A:The owner/founder of Mercury Outboards, Carl Kiekhaefer, was one of the first major corporate sponsors in NASCAR. The perfectionist Kiefhaefer fielded as many as five cars at a time in races in 1955 and 1956, and his drivers won the Grand National (NASCAR's top division at the time) season points championships in both years. The problem Kiekhaefer and Mercury faced -- and one faced even today by sponsors - was that his team won too much. Fans became angry when his cars always won the race, and this had a detrimental impact on Mercury sales in the Piedmont South. Keikhaefer left the sport in 1957 never to return.
Q: World War II produced a new generation of mechanics. What kind of impact did they have on NASCAR?
A:Many of the most important mechanics in NASCAR history gained both training and experience through their military service in WWII. Partly as a result of their war experience, Smokey Yunick (who did his own mechanical work on the the B-17 Flying Fortress he piloted), Ray Fox, and Bud Moore ("an old country mechanic who loved to make 'em run fast") became the most important owners and mechanics in NASCAR during the 1950s and 60s.
Q: You say that NASCAR has its deepest roots in the Piedmont South. How do you define this area and why is locating its origins here so important?
A:I define the Piedmont South as the area roughly stretching from Richmond, Virginia through the mid Carolinas and Georgia and ending up around Birmingham, Alabama. It's the South of cotton mills rather than cotton plantations and red clay rather than black loam. I think it is important to situate the roots of southern stock car racing/NASCAR in this region because its growth and popularity was very much connected to the region's geologic and cultural history. The red clay makes for a great, relatively cheap to build racing surface, and the cultural interaction between mountain and foothill moonshiners and mill villages provided the bulk of participants and fans in the sport's early years.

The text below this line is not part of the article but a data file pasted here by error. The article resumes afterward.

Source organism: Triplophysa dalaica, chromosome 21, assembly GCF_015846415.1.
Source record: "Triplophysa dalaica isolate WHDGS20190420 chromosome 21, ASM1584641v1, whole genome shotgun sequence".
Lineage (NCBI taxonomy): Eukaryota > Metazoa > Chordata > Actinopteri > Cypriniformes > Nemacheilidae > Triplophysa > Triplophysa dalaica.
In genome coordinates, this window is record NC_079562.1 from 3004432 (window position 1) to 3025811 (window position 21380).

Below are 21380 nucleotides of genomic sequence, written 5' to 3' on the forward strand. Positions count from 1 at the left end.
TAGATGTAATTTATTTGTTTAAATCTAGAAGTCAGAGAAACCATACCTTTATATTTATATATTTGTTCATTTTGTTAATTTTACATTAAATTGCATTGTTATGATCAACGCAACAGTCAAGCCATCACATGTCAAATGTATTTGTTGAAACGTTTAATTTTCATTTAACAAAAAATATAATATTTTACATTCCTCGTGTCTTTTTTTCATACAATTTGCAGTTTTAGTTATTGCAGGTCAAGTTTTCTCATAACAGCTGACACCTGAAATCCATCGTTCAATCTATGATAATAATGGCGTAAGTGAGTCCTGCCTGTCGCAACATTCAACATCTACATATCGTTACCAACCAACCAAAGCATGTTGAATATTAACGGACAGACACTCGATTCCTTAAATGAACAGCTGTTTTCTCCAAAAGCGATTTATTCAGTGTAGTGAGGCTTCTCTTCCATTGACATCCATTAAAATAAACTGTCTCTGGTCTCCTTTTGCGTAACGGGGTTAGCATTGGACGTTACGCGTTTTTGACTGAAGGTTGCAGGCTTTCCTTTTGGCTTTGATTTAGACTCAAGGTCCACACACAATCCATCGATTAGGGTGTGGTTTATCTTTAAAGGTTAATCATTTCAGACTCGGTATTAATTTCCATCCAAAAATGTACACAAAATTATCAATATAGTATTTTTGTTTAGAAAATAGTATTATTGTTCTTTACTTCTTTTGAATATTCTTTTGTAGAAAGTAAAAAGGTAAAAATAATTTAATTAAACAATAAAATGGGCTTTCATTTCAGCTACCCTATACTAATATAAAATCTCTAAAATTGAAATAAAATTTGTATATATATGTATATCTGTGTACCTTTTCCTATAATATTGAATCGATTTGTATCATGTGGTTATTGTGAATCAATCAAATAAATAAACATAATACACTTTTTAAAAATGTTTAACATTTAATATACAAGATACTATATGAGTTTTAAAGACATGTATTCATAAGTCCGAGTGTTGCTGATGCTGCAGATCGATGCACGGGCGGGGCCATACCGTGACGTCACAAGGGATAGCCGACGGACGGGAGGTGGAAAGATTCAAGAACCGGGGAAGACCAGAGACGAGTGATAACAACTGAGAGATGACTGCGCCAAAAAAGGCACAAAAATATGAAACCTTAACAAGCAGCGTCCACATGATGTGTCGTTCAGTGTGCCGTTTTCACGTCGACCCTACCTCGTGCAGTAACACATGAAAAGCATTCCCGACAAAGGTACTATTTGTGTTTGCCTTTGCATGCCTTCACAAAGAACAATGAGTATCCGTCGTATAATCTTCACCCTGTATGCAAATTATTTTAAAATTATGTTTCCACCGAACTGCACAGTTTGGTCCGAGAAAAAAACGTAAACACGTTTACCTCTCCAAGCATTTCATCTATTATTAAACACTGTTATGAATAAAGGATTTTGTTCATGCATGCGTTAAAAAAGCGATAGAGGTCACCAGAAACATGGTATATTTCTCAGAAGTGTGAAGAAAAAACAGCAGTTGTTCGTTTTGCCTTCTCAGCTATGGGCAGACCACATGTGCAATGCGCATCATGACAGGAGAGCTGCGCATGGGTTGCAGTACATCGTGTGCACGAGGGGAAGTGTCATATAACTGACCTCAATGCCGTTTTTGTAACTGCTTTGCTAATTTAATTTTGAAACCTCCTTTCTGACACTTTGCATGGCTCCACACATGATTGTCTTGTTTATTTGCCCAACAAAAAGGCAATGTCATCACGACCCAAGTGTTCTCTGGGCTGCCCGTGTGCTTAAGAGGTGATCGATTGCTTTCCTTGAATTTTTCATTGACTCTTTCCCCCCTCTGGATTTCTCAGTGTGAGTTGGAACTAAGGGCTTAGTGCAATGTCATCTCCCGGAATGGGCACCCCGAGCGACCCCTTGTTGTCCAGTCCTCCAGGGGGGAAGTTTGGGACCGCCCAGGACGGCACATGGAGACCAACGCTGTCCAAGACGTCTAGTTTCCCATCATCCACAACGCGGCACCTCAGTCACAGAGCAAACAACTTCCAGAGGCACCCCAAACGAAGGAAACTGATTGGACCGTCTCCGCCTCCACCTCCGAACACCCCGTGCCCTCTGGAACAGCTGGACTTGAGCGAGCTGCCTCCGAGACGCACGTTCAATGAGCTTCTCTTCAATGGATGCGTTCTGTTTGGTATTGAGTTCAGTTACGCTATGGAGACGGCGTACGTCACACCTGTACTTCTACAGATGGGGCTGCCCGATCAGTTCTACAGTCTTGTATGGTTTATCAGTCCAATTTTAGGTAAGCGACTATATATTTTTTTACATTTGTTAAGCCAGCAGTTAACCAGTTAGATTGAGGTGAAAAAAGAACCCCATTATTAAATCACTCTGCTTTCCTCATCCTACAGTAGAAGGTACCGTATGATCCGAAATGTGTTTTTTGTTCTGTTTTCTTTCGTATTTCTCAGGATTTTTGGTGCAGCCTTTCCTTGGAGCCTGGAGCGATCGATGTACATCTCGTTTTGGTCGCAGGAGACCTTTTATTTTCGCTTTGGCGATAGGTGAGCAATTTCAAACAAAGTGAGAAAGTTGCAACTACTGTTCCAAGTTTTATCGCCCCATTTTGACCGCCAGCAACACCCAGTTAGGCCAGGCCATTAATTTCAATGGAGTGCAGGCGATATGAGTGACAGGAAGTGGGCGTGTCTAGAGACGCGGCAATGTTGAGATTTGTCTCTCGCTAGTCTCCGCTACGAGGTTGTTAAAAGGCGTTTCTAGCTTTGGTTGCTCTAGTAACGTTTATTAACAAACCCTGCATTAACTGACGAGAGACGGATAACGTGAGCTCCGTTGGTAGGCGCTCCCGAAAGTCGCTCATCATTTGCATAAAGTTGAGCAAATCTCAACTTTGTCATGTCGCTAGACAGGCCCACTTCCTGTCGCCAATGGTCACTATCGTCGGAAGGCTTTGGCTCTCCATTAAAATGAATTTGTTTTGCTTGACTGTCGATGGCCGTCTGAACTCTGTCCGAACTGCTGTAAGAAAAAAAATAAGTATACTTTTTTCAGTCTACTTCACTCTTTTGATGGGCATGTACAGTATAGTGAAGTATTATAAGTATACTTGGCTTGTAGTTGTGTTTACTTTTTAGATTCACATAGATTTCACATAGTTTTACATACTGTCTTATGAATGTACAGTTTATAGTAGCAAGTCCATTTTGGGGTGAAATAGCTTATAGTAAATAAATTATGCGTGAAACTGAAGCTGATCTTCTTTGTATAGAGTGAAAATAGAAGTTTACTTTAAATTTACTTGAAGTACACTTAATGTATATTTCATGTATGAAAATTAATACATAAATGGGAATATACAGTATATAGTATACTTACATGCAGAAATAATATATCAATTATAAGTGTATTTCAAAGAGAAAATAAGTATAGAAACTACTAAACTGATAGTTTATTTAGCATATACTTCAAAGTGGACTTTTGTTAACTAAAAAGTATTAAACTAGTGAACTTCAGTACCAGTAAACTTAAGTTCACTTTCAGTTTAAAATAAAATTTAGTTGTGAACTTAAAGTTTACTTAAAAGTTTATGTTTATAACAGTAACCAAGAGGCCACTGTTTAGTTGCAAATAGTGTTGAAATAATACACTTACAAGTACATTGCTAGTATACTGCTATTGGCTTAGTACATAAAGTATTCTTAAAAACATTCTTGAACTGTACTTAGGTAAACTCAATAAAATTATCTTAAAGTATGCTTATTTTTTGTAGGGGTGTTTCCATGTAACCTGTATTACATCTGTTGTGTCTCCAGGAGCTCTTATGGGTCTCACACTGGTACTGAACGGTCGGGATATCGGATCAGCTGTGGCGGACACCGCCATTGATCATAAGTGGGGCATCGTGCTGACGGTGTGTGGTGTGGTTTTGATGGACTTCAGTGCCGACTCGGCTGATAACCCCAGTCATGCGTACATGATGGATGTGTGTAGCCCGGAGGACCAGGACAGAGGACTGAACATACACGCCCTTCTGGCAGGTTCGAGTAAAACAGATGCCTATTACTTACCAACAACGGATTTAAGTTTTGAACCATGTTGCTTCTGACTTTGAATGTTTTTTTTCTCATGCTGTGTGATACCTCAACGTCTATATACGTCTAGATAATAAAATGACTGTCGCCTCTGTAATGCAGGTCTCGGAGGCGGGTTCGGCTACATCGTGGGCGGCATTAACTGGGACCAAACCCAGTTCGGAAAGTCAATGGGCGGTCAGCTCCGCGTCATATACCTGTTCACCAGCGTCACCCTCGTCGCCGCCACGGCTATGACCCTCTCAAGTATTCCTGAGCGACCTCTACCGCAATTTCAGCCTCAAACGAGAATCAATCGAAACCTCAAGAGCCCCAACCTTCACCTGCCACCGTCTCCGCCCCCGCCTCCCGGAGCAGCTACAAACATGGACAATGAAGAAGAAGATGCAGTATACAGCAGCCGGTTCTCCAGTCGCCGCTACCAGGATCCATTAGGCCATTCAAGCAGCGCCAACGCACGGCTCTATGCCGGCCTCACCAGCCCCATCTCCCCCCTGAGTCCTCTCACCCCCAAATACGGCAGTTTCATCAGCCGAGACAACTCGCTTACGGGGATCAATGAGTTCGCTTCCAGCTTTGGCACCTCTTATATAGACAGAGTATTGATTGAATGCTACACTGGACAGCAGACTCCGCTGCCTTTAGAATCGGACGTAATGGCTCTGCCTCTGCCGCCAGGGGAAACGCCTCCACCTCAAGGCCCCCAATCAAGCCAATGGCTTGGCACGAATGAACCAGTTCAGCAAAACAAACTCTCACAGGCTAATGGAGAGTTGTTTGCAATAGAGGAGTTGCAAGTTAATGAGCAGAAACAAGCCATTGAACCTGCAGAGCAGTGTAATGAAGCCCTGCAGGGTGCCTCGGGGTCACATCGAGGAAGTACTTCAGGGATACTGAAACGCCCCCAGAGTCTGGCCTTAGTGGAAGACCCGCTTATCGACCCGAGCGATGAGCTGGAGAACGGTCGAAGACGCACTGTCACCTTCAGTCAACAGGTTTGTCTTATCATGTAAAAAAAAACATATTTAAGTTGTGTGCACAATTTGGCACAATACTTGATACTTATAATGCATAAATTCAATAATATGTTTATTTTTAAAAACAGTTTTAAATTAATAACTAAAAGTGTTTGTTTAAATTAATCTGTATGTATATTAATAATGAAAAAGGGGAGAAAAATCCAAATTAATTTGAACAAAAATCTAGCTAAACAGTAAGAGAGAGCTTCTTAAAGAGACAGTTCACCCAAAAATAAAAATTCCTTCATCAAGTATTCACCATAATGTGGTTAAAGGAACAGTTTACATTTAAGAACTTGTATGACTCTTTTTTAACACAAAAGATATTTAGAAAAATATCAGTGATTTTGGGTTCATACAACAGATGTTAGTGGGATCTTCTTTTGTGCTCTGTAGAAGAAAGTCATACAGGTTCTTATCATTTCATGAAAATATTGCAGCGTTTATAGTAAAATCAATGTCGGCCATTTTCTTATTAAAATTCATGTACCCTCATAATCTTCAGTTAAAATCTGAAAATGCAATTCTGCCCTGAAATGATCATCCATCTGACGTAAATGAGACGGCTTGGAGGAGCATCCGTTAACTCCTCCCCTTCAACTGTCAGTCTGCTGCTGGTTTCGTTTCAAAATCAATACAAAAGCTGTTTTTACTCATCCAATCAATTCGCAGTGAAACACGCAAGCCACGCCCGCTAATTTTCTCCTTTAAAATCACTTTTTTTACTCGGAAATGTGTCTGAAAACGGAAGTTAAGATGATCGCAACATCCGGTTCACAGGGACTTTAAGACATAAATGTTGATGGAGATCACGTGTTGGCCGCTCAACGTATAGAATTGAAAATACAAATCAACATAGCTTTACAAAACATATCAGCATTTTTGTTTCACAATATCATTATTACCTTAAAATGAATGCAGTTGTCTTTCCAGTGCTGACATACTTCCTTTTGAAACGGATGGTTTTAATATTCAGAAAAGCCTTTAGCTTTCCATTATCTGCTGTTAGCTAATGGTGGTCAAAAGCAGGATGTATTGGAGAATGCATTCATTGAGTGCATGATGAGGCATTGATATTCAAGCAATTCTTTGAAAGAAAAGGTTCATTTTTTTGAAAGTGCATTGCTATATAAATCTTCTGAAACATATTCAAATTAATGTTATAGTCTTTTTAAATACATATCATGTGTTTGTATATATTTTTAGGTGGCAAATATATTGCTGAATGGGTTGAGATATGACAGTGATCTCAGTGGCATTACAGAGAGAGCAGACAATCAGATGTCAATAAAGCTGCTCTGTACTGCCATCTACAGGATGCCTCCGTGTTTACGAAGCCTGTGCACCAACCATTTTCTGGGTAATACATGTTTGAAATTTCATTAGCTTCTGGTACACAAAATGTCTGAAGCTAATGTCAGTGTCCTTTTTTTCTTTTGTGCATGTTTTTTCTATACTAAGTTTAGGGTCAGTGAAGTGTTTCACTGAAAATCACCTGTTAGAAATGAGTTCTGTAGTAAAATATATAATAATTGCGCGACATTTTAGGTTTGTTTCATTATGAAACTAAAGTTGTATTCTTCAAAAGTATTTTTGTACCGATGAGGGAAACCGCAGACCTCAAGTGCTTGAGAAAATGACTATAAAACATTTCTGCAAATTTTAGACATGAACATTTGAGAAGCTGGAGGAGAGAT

Q: What is the single biggest misconception that the public has about NASCAR?
A:I think there has been a tendency to underestimate the intelligence of participants in, and fans of, NASCAR. A lot of people have looked at these individuals as ignorant rednecks. The people I've discovered were incredibly intelligent and creative. Junior Johnson is a great example. He comes across as this slow talking, slow moving, slow thinking bumpkin. The reality is much different, in fact, I think the guy is a genius; he was an incredible driver, had great abilities as a motivator of drivers and crew members, and is a far-seeing and astute businessman. In terms of understanding how to make a car go fast, he is probably without parallel. Indeed, when asked if he went to Detroit for advice on how to set up his cars, he responded, "No. Detroit comes to us." I don't think Junior Johnson has ever read a physics textbook, but I think he could probably write one.
Q: You talk about the "hell of a fellow" ethos that seems so vital to NASCAR culture. Just what is this?
A:This phrase was coined by W.J. Cash in his classic work The Mind of the South. Cash spoke of this male cultural ideal that developed in the rural antebellum South for a man to "Stand on his head in a bar, to toss down a pint of whiskey in a gulp, to fiddle and dance all night, to bite off the nose or gouge out the eye of a favorite enemy, to fight and love harder than the next man, to be known eventually far and wide as a hell of a fellow -- such would be his focus." This ideal of male attitude and behavior remained powerful into the twentieth century, although the ability to act on such impulses became increasingly limited. When the automobile became widely available in the 1920s and 30s, it was natural for young men steeped in this ethos to start racing one another. I think for a lot of working-class Piedmont men, stock car racing became one of the most attractive ways to express these hell of a fellow values and prove their manhood.
Q: How have women made a name for themselves in this male dominated sport?